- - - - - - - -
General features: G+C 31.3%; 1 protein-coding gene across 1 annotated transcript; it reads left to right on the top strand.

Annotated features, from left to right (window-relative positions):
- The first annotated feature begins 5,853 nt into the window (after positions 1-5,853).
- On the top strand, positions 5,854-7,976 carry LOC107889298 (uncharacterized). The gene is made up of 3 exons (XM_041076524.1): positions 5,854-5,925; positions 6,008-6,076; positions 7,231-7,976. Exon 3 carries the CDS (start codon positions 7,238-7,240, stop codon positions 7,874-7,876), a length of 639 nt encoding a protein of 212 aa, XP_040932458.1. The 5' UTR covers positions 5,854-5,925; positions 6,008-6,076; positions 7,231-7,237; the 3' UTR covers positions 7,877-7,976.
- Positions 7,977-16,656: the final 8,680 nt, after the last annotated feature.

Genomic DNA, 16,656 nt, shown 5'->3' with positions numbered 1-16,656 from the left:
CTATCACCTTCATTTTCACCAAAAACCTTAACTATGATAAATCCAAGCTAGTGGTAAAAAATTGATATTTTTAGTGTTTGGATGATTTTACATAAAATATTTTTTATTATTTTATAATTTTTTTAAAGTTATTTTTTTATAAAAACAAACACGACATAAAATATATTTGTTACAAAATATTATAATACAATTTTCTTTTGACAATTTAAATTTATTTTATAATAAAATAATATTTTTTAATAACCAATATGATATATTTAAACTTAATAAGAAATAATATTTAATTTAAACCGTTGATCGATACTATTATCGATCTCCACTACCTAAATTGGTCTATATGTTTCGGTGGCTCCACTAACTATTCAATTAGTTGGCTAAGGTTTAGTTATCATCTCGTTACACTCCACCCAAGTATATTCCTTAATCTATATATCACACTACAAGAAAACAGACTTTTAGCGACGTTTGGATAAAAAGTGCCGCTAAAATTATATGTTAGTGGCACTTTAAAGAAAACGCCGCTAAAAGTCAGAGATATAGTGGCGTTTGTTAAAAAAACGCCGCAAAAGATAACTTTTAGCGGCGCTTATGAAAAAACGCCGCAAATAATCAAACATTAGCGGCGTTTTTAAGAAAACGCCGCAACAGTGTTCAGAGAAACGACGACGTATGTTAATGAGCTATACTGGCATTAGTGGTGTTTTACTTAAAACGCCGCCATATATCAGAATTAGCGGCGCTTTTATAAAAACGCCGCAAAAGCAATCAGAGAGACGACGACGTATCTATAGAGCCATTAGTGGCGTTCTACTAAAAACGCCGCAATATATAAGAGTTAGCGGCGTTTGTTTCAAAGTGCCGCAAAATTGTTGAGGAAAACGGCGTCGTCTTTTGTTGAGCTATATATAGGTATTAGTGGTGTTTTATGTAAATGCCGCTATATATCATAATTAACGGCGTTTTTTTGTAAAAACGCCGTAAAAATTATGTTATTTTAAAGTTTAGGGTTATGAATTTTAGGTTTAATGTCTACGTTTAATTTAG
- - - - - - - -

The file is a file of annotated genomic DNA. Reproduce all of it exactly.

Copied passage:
General features: G+C 31.3%; 1 protein-coding gene across 1 annotated transcript; it reads left to right on the top strand.

Annotated features, from left to right (window-relative positions):
- The first annotated feature begins 5,853 nt into the window (after positions 1-5,853).
- On the top strand, positions 5,854-7,976 carry LOC107889298 (uncharacterized). The gene is made up of 3 exons (XM_041076524.1): positions 5,854-5,925; positions 6,008-6,076; positions 7,231-7,976. Exon 3 carries the CDS (start codon positions 7,238-7,240, stop codon positions 7,874-7,876), a length of 639 nt encoding a protein of 212 aa, XP_040932458.1. The 5' UTR covers positions 5,854-5,925; positions 6,008-6,076; positions 7,231-7,237; the 3' UTR covers positions 7,877-7,976.
- Positions 7,977-16,656: the final 8,680 nt, after the last annotated feature.

Genomic DNA, 16,656 nt, shown 5'->3' with positions numbered 1-16,656 from the left:
CTATCACCTTCATTTTCACCAAAAACCTTAACTATGATAAATCCAAGCTAGTGGTAAAAAATTGATATTTTTAGTGTTTGGATGATTTTACATAAAATATTTTTTATTATTTTATAATTTTTTTAAAGTTATTTTTTTATAAAAACAAACACGACATAAAATATATTTGTTACAAAATATTATAATACAATTTTCTTTTGACAATTTAAATTTATTTTATAATAAAATAATATTTTTTAATAACCAATATGATATATTTAAACTTAATAAGAAATAATATTTAATTTAAACCGTTGATCGATACTATTATCGATCTCCACTACCTAAATTGGTCTATATGTTTCGGTGGCTCCACTAACTATTCAATTAGTTGGCTAAGGTTTAGTTATCATCTCGTTACACTCCACCCAAGTATATTCCTTAATCTATATATCACACTACAAGAAAACAGACTTTTAGCGACGTTTGGATAAAAAGTGCCGCTAAAATTATATGTTAGTGGCACTTTAAAGAAAACGCCGCTAAAAGTCAGAGATATAGTGGCGTTTGTTAAAAAAACGCCGCAAAAGATAACTTTTAGCGGCGCTTATGAAAAAACGCCGCAAATAATCAAACATTAGCGGCGTTTTTAAGAAAACGCCGCAACAGTGTTCAGAGAAACGACGACGTATGTTAATGAGCTATACTGGCATTAGTGGTGTTTTACTTAAAACGCCGCCATATATCAGAATTAGCGGCGCTTTTATAAAAACGCCGCAAAAGCAATCAGAGAGACGACGACGTATCTATAGAGCCATTAGTGGCGTTCTACTAAAAACGCCGCAATATATAAGAGTTAGCGGCGTTTGTTTCAAAGTGCCGCAAAATTGTTGAGGAAAACGGCGTCGTCTTTTGTTGAGCTATATATAGGTATTAGTGGTGTTTTATGTAAATGCCGCTATATATCATAATTAACGGCGTTTTTTTGTAAAAACGCCGTAAAAATTATGTTATTTTAAAGTTTAGGGTTATGAATTTTAGGTTTAATGTCTACGTTTAATTTAG